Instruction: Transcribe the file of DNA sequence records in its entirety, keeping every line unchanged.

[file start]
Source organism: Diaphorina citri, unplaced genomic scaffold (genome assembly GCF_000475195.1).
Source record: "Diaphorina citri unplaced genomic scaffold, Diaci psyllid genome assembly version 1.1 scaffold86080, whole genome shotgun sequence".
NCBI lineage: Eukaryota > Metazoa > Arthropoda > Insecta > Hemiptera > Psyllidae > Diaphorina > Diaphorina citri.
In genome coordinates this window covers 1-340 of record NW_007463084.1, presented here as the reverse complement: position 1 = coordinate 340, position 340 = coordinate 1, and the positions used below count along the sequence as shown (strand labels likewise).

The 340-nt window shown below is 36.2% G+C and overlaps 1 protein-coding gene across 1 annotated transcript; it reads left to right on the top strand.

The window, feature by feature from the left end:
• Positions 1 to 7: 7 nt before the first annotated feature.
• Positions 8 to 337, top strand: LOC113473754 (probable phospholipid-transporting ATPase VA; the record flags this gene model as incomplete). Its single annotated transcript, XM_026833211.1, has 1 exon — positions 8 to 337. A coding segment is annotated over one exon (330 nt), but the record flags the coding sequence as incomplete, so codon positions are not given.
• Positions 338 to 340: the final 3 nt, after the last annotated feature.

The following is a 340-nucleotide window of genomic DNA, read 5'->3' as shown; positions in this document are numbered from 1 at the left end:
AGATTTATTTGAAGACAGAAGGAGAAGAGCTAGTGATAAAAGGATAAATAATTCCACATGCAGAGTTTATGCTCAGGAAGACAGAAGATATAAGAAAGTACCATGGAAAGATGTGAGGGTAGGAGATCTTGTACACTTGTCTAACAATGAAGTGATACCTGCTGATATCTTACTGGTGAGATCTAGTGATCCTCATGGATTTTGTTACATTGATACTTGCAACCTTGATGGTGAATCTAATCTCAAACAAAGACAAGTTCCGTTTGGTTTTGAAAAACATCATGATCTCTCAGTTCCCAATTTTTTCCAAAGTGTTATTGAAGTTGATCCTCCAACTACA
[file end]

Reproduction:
Source organism: Diaphorina citri, unplaced genomic scaffold (genome assembly GCF_000475195.1).
Source record: "Diaphorina citri unplaced genomic scaffold, Diaci psyllid genome assembly version 1.1 scaffold86080, whole genome shotgun sequence".
NCBI lineage: Eukaryota > Metazoa > Arthropoda > Insecta > Hemiptera > Psyllidae > Diaphorina > Diaphorina citri.
In genome coordinates this window covers 1-340 of record NW_007463084.1, presented here as the reverse complement: position 1 = coordinate 340, position 340 = coordinate 1, and the positions used below count along the sequence as shown (strand labels likewise).

The 340-nt window shown below is 36.2% G+C and overlaps 1 protein-coding gene across 1 annotated transcript; it reads left to right on the top strand.

The window, feature by feature from the left end:
• Positions 1 to 7: 7 nt before the first annotated feature.
• Positions 8 to 337, top strand: LOC113473754 (probable phospholipid-transporting ATPase VA; the record flags this gene model as incomplete). Its single annotated transcript, XM_026833211.1, has 1 exon — positions 8 to 337. A coding segment is annotated over one exon (330 nt), but the record flags the coding sequence as incomplete, so codon positions are not given.
• Positions 338 to 340: the final 3 nt, after the last annotated feature.

The following is a 340-nucleotide window of genomic DNA, read 5'->3' as shown; positions in this document are numbered from 1 at the left end:
AGATTTATTTGAAGACAGAAGGAGAAGAGCTAGTGATAAAAGGATAAATAATTCCACATGCAGAGTTTATGCTCAGGAAGACAGAAGATATAAGAAAGTACCATGGAAAGATGTGAGGGTAGGAGATCTTGTACACTTGTCTAACAATGAAGTGATACCTGCTGATATCTTACTGGTGAGATCTAGTGATCCTCATGGATTTTGTTACATTGATACTTGCAACCTTGATGGTGAATCTAATCTCAAACAAAGACAAGTTCCGTTTGGTTTTGAAAAACATCATGATCTCTCAGTTCCCAATTTTTTCCAAAGTGTTATTGAAGTTGATCCTCCAACTACA